Asli Omar
Asli Omar

What inspires you?

Pot, Anime, and music… well that’s the vague answer… What really inspires me are events in my life whether it’s friendships, manic depression, music, or…. pot. I normally use my experiences in songs. I’m a huge lofi indie rock fan so I like to think of myself as the millennial version of Daniel Johnston (Shout out to the few people who know who Daniel Johnston is lol) but rap and metal are another form of inspiration.

I’m a huge fan of Earl Sweatshirt, Tyler the creator, 2pac, Wu-tang, Future, Migos, Kung-fu Kenny and J Cole. My favorite metal bands that inspire my “Dark art” so to speak are: Black Sabbath, Judas Priest, Bathory, Acid Bath, BreakDown of sanity, Killswitch Engage, Alice in Chains, Mercyful Fate, Straight Line Stitch, Heaven Shall Burn and Uncle Acid.

But I’m a huge Indie rock nerd. I love Beat Happening, Beach fossils, Car Seat Headrest, Neutral Milk Hotel, Beulah (basically anything from the Elephant 6 label), A great big pile of leaves, Empire Empire I was a lonely estate, Marietta, The Ton Tons, Modern Baseball, and the War on Drugs.

Demon child
Demon Child

What got you interested in your field?  Have you always wanted to be an artist?

I wanted to be Goku when I was a kid… but that didn’t seem like a lucrative career choice so I opted out to drawing comics. From there I was hooked into art and drawing. I was always introverted as a kid. I stayed alone and watched cartoons all the time and tried making my own cartoons. I was always the weird kid at my school and I never fit in so I just avoided people and focused on my artwork. I found everyone to be distracting and I only hung out with people that shared my interests in art. It really freaked out my parents because I would stay home and watch cartoons all day then stay up at night acting out what my cartoons would say and do. I was living in my own world of art. It was pretty chill.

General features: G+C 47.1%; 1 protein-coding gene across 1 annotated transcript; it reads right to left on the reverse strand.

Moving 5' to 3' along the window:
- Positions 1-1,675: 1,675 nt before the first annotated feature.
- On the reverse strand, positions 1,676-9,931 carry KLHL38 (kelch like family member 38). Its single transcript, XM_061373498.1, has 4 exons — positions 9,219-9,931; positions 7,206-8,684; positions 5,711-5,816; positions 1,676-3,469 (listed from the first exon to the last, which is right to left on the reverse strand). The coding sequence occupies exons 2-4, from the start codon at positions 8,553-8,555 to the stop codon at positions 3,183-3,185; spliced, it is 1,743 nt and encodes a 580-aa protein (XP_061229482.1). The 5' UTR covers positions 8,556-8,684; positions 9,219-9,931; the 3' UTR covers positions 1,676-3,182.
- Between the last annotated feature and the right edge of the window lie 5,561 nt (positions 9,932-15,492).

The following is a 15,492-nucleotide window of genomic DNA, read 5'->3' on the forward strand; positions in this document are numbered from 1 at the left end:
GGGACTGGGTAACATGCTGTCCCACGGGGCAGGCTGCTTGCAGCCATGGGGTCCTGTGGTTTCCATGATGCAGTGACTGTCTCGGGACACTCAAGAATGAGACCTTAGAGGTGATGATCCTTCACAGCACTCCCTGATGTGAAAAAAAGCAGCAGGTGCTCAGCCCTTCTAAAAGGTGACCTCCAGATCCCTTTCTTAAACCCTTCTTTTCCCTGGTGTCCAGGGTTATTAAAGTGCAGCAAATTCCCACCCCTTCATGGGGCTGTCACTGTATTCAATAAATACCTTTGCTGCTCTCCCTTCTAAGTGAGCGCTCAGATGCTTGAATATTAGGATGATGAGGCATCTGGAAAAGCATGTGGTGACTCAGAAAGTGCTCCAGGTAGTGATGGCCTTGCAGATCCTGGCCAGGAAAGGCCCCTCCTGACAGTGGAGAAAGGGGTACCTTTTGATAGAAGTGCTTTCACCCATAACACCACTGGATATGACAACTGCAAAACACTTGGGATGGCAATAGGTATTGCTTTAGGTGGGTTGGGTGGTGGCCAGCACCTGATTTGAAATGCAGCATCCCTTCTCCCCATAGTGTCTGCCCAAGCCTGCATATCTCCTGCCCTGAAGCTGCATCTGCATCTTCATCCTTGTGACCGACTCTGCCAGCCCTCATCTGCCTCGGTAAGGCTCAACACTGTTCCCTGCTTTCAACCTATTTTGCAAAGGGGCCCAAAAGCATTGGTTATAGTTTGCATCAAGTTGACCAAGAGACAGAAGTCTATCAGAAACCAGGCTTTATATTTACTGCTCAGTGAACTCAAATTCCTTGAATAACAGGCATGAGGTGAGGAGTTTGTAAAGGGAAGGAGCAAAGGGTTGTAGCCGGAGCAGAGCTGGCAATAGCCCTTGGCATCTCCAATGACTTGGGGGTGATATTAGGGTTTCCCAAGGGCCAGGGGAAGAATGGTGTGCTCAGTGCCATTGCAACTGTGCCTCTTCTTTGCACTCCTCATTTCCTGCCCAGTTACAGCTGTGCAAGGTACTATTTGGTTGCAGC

Do you have any kind of special or unique signature, symbol, or feature you include in your work that you’d be willing to reveal?

Lo and Cho (Lo’s the dude and Cho’s the girl). They were doodles associated with my music because I was inspired by Beat Happening’s first album and the child like appeal of it. I wanted to mimic that for my lofi music. I also made comics with these two that I may or may not release. It’s mostly about tripping acid and contemplating life as a drawing inside of a huge notebook of drawings.

kinky sheets
Kinky Sheets

What advice would you give young aspiring artists?